I’m a big girl now

I grew up last week.

My parents’ health has been failing for a while now.  Back in November I had “the talk” with them about seeking out an assisted care facility or a smaller apartment for them.  Last week, though, things came to a head and I ended up staying for a week ironing out details and moving them to an assisted care facility.

I thought I was a grown up before last week.  I was wrong.

Turns out taking care of your parents’ health and other issues of their aging makes you grow up in a whole other way.  I’ve done things I never imagined I’d do, from the financial to the ordinary, like laundry and clothes changes.

Here’s some things I learned during this entire process:

  1. When you think your parents are ready for Senior care, they may not be ready.  Back when we talked about assisted care in November, my parents seemed to be on board.  Then when things started progressing- a county assessment, a visit to a facility- they panicked.  They seemed to pull themselves up by their boot straps and take better care of themselves.  I thought maybe I had been wrong to push the issue.  However, things declined for them rapidly.  My dad got put on oxygen which took additional care.  My mother had worsening memory problems.  They didn’t eat or drink enough.  All of these things which led to them being hospitalized- at the same time.  At that point, THEY realized they were ready.  Just like someone who needs to stop smoking, the decision to change has to be their own.
  2. You will have to make a lot of decisions.  Some decisions may not be popular.  I come from a big, blended family.  I happen to be the only child between my parents.  As such, I was the one to make a lot of the big decisions.  Where would they live?  When would they move?  What would they take?  Big decisions.  I also made a TON of little decisions.  Do they take the couch or leave it?  Hang curtains or just use the blinds?  Buy a new toaster or keep the old one?  Little decisions.  I made a lot of decisions, and I know in fact that my siblings don’t agree with all of them.  I realize that we are all different people, with different opinions.  But someone had to make those decisions.
  3. Involve your parents in the process.  I asked my parents’ opinions with every step of the way.  I made sure they chose the major furniture that would go to the new place.  I made sure they were happy with the facility.  I asked questions- TONS of questions.  Mom wasn’t able to go shopping with me, so I either took pictures of purchases or brought the purchases themselves (things as simple as a new shower curtain) for her to approve.  If she hadn’t liked them, they would have been returned.  I knew that this was going to be my parents’ HOME.  I knew they had to feel at home there, because otherwise they wouldn’t thrive in their new environment.
  4. Sometimes you have to practice tough love. My dad has difficulty breathing, and it’s hard for him to get around.  He’d rather sit in his armchair than do anything else.  He despises doctor appointments, and thinks most doctors are just out for the money.  (He had been cancelling more follow up appointments than I even realized.)  I had to sit him down tell him that he WOULD be going to doctor appointments.  I let him knew that his health concerns are complex, and these concerns take a lot of different appointments with different doctors.  I also talked to his nurses and care team, and made sure they were on the same page with me.  Did he like this?  Not very much.  But it had to be done.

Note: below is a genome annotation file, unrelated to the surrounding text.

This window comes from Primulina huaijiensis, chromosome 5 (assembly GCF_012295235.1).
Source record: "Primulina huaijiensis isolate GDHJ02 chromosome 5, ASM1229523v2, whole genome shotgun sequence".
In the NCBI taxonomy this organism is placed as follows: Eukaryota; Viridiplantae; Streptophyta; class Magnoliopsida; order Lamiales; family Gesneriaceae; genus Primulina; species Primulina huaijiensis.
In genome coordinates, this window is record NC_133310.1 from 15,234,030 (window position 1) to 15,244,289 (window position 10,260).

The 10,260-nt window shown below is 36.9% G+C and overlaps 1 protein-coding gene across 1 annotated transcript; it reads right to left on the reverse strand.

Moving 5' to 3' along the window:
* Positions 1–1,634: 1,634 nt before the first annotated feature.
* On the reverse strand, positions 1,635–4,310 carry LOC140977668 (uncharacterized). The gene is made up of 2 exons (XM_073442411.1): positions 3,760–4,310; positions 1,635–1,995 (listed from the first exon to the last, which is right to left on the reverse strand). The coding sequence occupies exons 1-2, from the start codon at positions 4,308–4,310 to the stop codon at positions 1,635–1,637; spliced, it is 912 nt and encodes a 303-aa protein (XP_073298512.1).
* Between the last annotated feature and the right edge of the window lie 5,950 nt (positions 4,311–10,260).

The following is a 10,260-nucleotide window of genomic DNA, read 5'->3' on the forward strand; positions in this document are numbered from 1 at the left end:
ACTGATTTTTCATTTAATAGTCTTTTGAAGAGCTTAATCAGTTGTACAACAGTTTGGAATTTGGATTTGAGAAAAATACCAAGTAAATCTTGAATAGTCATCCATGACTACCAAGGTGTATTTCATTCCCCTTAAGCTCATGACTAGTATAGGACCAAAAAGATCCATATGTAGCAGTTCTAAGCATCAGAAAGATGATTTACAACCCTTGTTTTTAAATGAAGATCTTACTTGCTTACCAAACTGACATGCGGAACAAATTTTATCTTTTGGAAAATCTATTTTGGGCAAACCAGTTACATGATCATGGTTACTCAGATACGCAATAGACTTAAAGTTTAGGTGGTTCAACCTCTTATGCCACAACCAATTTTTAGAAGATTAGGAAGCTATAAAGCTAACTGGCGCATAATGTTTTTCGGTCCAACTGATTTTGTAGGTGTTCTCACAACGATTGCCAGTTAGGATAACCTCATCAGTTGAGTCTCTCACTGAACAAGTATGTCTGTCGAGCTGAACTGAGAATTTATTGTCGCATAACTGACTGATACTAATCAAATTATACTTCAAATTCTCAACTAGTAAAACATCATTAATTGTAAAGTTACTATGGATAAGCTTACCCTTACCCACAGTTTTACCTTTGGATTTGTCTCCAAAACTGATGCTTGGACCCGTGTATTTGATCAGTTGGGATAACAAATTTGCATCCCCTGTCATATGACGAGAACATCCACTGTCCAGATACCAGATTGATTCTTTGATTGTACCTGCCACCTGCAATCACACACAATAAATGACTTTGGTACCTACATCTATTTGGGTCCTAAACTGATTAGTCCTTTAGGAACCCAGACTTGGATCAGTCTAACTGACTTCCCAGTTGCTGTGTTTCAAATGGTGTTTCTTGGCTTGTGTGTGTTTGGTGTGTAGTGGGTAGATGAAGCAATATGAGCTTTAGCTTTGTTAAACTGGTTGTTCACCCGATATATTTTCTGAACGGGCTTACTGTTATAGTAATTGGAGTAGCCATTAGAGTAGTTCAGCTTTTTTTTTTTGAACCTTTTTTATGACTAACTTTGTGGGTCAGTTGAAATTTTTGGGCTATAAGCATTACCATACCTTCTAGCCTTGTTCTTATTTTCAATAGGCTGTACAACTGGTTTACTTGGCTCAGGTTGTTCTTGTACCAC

5. You will want to cry.  A lot.  I had around one or two break downs a day.  Sometimes it was in the car, driving from one place to the other.  One day it was in their new place.  I just sat down in the corner and cried.  Other times it was at night before bed.  Yes.  I cried.  A lot.  Moving your parents to an assisted care facility is a lot like mourning a death.  You’re mourning the active life your parents used to have.  You’re mourning the people they used to be.  You’re sad that they’re aging.  There’s a lot of feelings there.  But once I got down to it and sobbed, I felt much better and could move on with whatever I was working on at the moment.  Taking that time to mourn got me through the whole process.
  6. You will see your parents in a whole new light.  Your parents are human beings.  Real, living, breathing, aging human beings.  I watched my parents kiss each other goodbye in the hospital.  I listened to their concerns and hopes.  I helped them go through daily tasks that are easy for me.  I saw embarrassment over bodily functions they couldn’t control.  I saw them keep their humor and their love for each other through huge changes.  I saw them as people I hope Dan and I can be someday.

Last week was one of the hardest weeks I’ve ever had to live through.  It was exhausting and emotional, and there’s a few things I would go back and change.  But it’s something I knew I would have to do, sooner or later.  People age.  It’s a fact.  And frankly, my parents took care of me for many years.  They loved me, helped me through big changes, moved me to new houses, held my hand when I cried.  Doing the same for them was the least I could do.

At 36 years old, I guess I can finally say I’m a grown up.

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